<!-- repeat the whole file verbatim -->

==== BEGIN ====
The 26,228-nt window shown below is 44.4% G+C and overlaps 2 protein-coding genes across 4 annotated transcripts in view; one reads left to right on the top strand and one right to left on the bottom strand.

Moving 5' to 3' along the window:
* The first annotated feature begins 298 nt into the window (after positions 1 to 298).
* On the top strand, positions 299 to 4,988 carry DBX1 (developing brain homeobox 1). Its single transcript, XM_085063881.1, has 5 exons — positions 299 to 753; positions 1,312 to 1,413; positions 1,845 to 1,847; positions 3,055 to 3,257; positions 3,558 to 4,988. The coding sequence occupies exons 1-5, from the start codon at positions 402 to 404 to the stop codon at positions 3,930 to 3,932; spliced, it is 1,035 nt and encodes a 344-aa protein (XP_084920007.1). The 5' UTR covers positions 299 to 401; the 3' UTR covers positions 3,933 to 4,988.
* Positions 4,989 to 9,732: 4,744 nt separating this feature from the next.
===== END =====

The 26,228-nt window shown below is 44.4% G+C and overlaps 2 protein-coding genes across 4 annotated transcripts in view; one reads left to right on the top strand and one right to left on the bottom strand.

Moving 5' to 3' along the window:
* The first annotated feature begins 298 nt into the window (after positions 1 to 298).
* On the top strand, positions 299 to 4,988 carry DBX1 (developing brain homeobox 1). Its single transcript, XM_085063881.1, has 5 exons — positions 299 to 753; positions 1,312 to 1,413; positions 1,845 to 1,847; positions 3,055 to 3,257; positions 3,558 to 4,988. The coding sequence occupies exons 1-5, from the start codon at positions 402 to 404 to the stop codon at positions 3,930 to 3,932; spliced, it is 1,035 nt and encodes a 344-aa protein (XP_084920007.1). The 5' UTR covers positions 299 to 401; the 3' UTR covers positions 3,933 to 4,988.
* Positions 4,989 to 9,732: 4,744 nt separating this feature from the next.